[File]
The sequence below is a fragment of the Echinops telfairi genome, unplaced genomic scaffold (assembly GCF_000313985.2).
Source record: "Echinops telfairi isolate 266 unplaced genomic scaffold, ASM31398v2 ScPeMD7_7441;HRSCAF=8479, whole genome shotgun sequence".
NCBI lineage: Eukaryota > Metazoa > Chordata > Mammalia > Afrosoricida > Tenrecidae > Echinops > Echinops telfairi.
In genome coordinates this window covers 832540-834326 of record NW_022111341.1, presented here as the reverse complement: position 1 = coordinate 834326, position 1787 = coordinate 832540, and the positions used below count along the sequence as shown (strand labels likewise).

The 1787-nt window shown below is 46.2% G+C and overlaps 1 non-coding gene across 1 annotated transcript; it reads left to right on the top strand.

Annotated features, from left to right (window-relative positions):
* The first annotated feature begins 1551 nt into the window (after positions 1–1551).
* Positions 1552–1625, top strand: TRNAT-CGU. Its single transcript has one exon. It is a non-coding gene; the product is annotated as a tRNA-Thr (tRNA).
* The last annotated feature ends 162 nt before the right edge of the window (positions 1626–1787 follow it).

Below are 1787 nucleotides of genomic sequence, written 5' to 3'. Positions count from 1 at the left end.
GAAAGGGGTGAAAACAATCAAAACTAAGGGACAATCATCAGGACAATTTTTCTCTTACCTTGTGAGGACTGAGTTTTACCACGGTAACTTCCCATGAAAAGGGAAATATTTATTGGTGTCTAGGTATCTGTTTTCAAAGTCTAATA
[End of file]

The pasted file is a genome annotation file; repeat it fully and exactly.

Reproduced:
The sequence below is a fragment of the Echinops telfairi genome, unplaced genomic scaffold (assembly GCF_000313985.2).
Source record: "Echinops telfairi isolate 266 unplaced genomic scaffold, ASM31398v2 ScPeMD7_7441;HRSCAF=8479, whole genome shotgun sequence".
NCBI lineage: Eukaryota > Metazoa > Chordata > Mammalia > Afrosoricida > Tenrecidae > Echinops > Echinops telfairi.
In genome coordinates this window covers 832540-834326 of record NW_022111341.1, presented here as the reverse complement: position 1 = coordinate 834326, position 1787 = coordinate 832540, and the positions used below count along the sequence as shown (strand labels likewise).

The 1787-nt window shown below is 46.2% G+C and overlaps 1 non-coding gene across 1 annotated transcript; it reads left to right on the top strand.

Annotated features, from left to right (window-relative positions):
* The first annotated feature begins 1551 nt into the window (after positions 1–1551).
* Positions 1552–1625, top strand: TRNAT-CGU. Its single transcript has one exon. It is a non-coding gene; the product is annotated as a tRNA-Thr (tRNA).
* The last annotated feature ends 162 nt before the right edge of the window (positions 1626–1787 follow it).

Below are 1787 nucleotides of genomic sequence, written 5' to 3'. Positions count from 1 at the left end.
GAAAGGGGTGAAAACAATCAAAACTAAGGGACAATCATCAGGACAATTTTTCTCTTACCTTGTGAGGACTGAGTTTTACCACGGTAACTTCCCATGAAAAGGGAAATATTTATTGGTGTCTAGGTATCTGTTTTCAAAGTCTAATA